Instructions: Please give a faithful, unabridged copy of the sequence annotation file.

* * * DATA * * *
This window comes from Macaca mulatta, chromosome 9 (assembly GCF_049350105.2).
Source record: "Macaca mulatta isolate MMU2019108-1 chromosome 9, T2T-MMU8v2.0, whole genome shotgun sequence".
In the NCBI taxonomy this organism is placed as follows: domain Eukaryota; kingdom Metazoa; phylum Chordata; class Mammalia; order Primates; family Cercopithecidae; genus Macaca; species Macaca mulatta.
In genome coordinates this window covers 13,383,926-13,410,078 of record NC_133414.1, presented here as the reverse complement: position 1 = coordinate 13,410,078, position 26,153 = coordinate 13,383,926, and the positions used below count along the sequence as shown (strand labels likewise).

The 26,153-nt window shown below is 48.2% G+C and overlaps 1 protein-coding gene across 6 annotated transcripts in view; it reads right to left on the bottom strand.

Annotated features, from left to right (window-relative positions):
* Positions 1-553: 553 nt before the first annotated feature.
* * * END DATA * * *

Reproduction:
This window comes from Macaca mulatta, chromosome 9 (assembly GCF_049350105.2).
Source record: "Macaca mulatta isolate MMU2019108-1 chromosome 9, T2T-MMU8v2.0, whole genome shotgun sequence".
In the NCBI taxonomy this organism is placed as follows: domain Eukaryota; kingdom Metazoa; phylum Chordata; class Mammalia; order Primates; family Cercopithecidae; genus Macaca; species Macaca mulatta.
In genome coordinates this window covers 13,383,926-13,410,078 of record NC_133414.1, presented here as the reverse complement: position 1 = coordinate 13,410,078, position 26,153 = coordinate 13,383,926, and the positions used below count along the sequence as shown (strand labels likewise).

The 26,153-nt window shown below is 48.2% G+C and overlaps 1 protein-coding gene across 6 annotated transcripts in view; it reads right to left on the bottom strand.

Annotated features, from left to right (window-relative positions):
* Positions 1-553: 553 nt before the first annotated feature.